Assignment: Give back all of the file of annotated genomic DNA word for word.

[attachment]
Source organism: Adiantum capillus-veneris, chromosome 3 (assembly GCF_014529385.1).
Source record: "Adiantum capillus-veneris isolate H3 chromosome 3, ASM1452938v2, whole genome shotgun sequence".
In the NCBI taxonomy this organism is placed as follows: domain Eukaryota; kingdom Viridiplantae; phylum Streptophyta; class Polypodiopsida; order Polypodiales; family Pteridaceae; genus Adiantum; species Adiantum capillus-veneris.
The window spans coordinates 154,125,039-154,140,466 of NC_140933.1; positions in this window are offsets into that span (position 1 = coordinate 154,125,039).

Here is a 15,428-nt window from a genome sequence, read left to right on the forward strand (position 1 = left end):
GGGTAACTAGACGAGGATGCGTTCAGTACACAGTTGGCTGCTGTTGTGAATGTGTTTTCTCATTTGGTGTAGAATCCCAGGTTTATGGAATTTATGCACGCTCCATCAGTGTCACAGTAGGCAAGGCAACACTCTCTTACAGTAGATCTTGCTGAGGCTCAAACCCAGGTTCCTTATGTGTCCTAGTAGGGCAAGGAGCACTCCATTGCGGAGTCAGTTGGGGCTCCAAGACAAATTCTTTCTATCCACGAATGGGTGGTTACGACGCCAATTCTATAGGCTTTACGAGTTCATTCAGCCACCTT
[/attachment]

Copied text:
Source organism: Adiantum capillus-veneris, chromosome 3 (assembly GCF_014529385.1).
Source record: "Adiantum capillus-veneris isolate H3 chromosome 3, ASM1452938v2, whole genome shotgun sequence".
In the NCBI taxonomy this organism is placed as follows: domain Eukaryota; kingdom Viridiplantae; phylum Streptophyta; class Polypodiopsida; order Polypodiales; family Pteridaceae; genus Adiantum; species Adiantum capillus-veneris.
The window spans coordinates 154,125,039-154,140,466 of NC_140933.1; positions in this window are offsets into that span (position 1 = coordinate 154,125,039).

Here is a 15,428-nt window from a genome sequence, read left to right on the forward strand (position 1 = left end):
GGGTAACTAGACGAGGATGCGTTCAGTACACAGTTGGCTGCTGTTGTGAATGTGTTTTCTCATTTGGTGTAGAATCCCAGGTTTATGGAATTTATGCACGCTCCATCAGTGTCACAGTAGGCAAGGCAACACTCTCTTACAGTAGATCTTGCTGAGGCTCAAACCCAGGTTCCTTATGTGTCCTAGTAGGGCAAGGAGCACTCCATTGCGGAGTCAGTTGGGGCTCCAAGACAAATTCTTTCTATCCACGAATGGGTGGTTACGACGCCAATTCTATAGGCTTTACGAGTTCATTCAGCCACCTT